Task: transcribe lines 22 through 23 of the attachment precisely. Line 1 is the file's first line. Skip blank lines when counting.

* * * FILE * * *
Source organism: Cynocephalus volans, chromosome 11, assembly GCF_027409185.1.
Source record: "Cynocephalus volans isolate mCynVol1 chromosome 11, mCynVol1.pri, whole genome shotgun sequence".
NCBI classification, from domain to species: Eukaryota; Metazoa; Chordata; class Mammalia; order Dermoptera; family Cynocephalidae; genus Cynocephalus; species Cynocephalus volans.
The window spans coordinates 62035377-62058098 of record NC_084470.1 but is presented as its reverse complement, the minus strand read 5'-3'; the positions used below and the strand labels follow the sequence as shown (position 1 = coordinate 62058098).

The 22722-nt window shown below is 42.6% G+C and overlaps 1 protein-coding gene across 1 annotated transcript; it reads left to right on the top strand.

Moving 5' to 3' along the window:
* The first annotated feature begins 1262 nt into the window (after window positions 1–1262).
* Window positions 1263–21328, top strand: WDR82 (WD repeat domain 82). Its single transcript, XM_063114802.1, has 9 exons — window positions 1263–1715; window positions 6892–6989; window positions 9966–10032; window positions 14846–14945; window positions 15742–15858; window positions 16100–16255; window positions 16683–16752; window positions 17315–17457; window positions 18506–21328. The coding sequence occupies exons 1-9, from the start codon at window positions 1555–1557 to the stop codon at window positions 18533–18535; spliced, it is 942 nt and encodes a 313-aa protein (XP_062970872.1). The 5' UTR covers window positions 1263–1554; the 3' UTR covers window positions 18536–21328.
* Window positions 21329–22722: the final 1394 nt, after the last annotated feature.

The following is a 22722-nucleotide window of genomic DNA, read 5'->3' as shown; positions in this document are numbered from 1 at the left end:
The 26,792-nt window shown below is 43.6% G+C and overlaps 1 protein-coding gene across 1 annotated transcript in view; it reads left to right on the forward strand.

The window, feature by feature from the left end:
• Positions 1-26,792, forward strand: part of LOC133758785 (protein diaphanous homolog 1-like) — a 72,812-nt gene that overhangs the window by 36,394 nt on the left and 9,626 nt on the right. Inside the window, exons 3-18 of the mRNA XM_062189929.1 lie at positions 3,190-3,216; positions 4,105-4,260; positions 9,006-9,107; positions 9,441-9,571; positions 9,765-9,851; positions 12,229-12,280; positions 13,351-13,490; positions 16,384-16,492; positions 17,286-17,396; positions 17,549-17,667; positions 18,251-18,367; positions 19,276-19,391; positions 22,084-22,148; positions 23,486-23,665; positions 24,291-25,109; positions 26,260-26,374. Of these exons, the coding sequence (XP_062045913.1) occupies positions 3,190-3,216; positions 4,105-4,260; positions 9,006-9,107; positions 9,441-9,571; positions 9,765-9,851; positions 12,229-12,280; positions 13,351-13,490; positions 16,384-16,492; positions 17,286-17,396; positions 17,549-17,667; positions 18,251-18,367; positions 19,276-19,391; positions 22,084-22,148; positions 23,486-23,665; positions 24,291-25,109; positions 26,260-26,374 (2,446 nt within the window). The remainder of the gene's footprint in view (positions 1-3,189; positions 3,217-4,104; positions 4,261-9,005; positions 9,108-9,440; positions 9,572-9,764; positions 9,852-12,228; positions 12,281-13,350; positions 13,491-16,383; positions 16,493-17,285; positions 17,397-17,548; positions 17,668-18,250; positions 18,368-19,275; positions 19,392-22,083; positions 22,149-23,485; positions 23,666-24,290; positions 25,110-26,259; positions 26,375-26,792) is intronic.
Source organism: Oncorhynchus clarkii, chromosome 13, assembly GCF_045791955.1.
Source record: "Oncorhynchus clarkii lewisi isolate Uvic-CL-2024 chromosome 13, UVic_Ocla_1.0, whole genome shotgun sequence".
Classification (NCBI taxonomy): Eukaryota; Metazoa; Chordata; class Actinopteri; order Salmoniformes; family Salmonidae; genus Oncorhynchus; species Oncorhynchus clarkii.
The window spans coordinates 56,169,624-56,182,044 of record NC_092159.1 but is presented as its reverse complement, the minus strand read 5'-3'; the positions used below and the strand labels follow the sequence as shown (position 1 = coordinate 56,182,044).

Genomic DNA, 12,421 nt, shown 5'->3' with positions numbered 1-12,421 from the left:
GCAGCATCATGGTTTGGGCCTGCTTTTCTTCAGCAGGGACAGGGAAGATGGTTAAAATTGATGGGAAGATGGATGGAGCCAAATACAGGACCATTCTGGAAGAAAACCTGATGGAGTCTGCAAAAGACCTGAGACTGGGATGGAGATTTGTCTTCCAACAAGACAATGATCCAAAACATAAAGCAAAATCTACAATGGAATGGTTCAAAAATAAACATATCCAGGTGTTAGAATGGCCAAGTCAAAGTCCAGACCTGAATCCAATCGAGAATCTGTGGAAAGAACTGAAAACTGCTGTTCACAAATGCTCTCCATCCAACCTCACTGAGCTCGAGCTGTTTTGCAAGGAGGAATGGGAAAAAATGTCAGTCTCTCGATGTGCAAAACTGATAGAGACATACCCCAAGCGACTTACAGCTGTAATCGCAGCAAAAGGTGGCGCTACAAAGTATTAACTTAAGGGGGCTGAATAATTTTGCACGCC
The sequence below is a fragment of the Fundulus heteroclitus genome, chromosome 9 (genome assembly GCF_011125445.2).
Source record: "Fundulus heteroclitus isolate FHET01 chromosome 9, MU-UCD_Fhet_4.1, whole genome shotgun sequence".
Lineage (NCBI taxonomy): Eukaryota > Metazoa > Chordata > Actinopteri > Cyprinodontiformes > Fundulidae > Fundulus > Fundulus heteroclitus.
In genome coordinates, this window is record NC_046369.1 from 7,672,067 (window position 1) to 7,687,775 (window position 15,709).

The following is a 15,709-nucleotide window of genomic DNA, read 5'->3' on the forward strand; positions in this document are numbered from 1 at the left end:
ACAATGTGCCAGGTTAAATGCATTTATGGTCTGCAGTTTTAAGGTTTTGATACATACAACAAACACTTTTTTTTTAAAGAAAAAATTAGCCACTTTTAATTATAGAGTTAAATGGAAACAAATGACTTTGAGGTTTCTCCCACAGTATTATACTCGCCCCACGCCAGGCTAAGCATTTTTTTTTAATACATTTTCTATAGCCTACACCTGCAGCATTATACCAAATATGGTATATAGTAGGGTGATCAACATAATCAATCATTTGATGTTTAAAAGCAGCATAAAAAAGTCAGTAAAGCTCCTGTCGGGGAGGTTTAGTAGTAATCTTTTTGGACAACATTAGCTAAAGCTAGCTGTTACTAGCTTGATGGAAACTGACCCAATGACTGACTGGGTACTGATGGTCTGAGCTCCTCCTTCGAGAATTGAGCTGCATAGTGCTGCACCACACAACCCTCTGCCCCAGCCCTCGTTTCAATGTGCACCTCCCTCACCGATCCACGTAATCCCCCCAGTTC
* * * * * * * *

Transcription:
Lineage (NCBI taxonomy): Eukaryota > Metazoa > Chordata > Actinopteri > Cyprinodontiformes > Fundulidae > Fundulus > Fundulus heteroclitus.
In genome coordinates, this window is record NC_046369.1 from 7,672,067 (window position 1) to 7,687,775 (window position 15,709).